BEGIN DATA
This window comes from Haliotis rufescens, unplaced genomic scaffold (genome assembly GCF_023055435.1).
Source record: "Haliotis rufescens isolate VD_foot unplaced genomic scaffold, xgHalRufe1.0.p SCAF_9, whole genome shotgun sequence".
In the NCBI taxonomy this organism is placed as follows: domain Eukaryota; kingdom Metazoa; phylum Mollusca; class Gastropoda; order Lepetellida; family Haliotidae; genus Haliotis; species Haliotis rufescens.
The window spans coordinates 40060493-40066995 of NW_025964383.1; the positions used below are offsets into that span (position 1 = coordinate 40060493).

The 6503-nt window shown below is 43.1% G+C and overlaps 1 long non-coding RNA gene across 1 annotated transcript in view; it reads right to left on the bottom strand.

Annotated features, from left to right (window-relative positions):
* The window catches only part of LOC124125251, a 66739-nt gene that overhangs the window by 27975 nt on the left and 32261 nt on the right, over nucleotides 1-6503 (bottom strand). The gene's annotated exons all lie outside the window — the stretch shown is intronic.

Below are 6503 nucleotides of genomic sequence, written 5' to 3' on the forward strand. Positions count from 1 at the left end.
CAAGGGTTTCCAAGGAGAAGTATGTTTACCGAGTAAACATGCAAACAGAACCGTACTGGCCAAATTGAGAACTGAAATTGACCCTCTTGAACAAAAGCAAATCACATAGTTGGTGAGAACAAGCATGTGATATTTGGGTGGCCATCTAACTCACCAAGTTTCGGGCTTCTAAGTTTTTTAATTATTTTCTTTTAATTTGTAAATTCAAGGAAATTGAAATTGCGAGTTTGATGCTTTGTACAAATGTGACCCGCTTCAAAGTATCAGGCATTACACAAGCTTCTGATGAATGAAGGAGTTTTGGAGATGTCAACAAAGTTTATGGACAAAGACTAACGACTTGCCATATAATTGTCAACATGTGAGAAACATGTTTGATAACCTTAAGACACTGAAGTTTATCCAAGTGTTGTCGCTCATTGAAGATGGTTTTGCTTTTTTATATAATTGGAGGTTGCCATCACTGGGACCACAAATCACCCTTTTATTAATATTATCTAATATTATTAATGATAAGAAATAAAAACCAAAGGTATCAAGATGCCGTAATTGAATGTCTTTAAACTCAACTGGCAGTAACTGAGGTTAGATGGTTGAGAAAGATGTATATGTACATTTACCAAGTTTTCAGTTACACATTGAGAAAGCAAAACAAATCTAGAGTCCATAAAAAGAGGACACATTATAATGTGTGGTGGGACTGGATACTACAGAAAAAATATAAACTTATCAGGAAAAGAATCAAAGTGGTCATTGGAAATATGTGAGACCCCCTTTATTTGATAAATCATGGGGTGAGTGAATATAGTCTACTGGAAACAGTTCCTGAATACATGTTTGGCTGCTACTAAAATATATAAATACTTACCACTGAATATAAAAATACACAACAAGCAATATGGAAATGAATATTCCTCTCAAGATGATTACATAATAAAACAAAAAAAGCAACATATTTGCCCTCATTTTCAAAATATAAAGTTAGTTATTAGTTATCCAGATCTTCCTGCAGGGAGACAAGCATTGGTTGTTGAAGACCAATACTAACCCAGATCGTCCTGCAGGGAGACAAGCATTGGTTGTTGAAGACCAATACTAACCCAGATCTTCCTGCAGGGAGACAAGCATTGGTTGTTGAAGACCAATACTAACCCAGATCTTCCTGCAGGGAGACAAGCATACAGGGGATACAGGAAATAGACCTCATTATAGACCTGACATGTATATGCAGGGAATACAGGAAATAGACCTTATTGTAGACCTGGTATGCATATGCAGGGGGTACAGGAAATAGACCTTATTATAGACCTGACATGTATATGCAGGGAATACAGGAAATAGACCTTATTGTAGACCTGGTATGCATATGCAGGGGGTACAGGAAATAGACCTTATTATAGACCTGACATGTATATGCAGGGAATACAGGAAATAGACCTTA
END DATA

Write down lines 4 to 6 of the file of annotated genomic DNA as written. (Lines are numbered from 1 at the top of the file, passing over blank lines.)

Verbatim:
The window spans coordinates 40060493-40066995 of NW_025964383.1; the positions used below are offsets into that span (position 1 = coordinate 40060493).

The 6503-nt window shown below is 43.1% G+C and overlaps 1 long non-coding RNA gene across 1 annotated transcript in view; it reads right to left on the bottom strand.

Annotated features, from left to right (window-relative positions):